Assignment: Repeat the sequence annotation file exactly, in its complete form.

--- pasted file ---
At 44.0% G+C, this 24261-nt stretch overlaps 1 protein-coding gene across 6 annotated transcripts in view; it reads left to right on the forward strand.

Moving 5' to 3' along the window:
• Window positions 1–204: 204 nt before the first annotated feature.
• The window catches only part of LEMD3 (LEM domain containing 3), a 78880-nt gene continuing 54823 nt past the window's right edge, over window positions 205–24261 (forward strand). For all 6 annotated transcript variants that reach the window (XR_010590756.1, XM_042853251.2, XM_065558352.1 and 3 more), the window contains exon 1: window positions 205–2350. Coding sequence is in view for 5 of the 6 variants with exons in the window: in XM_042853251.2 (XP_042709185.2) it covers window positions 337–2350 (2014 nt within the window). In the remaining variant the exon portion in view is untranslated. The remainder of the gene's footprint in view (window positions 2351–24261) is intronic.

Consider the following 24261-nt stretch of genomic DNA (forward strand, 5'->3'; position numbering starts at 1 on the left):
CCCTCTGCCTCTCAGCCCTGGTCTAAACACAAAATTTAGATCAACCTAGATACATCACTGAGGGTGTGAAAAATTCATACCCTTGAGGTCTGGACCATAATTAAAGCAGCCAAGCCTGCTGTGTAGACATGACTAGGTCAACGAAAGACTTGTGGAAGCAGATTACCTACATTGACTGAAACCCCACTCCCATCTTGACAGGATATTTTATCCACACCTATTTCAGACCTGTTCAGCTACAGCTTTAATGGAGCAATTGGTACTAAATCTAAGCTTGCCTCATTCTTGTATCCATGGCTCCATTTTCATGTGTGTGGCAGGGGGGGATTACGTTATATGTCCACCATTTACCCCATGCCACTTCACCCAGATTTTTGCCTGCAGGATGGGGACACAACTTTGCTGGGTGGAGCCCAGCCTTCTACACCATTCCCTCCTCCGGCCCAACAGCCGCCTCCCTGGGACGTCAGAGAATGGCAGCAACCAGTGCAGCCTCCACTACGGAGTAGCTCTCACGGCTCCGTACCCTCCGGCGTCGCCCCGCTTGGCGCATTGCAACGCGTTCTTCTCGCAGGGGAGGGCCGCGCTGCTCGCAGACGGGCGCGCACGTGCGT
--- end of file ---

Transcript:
At 44.0% G+C, this 24261-nt stretch overlaps 1 protein-coding gene across 6 annotated transcripts in view; it reads left to right on the forward strand.

Moving 5' to 3' along the window:
• Window positions 1–204: 204 nt before the first annotated feature.
• The window catches only part of LEMD3 (LEM domain containing 3), a 78880-nt gene continuing 54823 nt past the window's right edge, over window positions 205–24261 (forward strand). For all 6 annotated transcript variants that reach the window (XR_010590756.1, XM_042853251.2, XM_065558352.1 and 3 more), the window contains exon 1: window positions 205–2350. Coding sequence is in view for 5 of the 6 variants with exons in the window: in XM_042853251.2 (XP_042709185.2) it covers window positions 337–2350 (2014 nt within the window). In the remaining variant the exon portion in view is untranslated. The remainder of the gene's footprint in view (window positions 2351–24261) is intronic.

Consider the following 24261-nt stretch of genomic DNA (forward strand, 5'->3'; position numbering starts at 1 on the left):
CCCTCTGCCTCTCAGCCCTGGTCTAAACACAAAATTTAGATCAACCTAGATACATCACTGAGGGTGTGAAAAATTCATACCCTTGAGGTCTGGACCATAATTAAAGCAGCCAAGCCTGCTGTGTAGACATGACTAGGTCAACGAAAGACTTGTGGAAGCAGATTACCTACATTGACTGAAACCCCACTCCCATCTTGACAGGATATTTTATCCACACCTATTTCAGACCTGTTCAGCTACAGCTTTAATGGAGCAATTGGTACTAAATCTAAGCTTGCCTCATTCTTGTATCCATGGCTCCATTTTCATGTGTGTGGCAGGGGGGGATTACGTTATATGTCCACCATTTACCCCATGCCACTTCACCCAGATTTTTGCCTGCAGGATGGGGACACAACTTTGCTGGGTGGAGCCCAGCCTTCTACACCATTCCCTCCTCCGGCCCAACAGCCGCCTCCCTGGGACGTCAGAGAATGGCAGCAACCAGTGCAGCCTCCACTACGGAGTAGCTCTCACGGCTCCGTACCCTCCGGCGTCGCCCCGCTTGGCGCATTGCAACGCGTTCTTCTCGCAGGGGAGGGCCGCGCTGCTCGCAGACGGGCGCGCACGTGCGT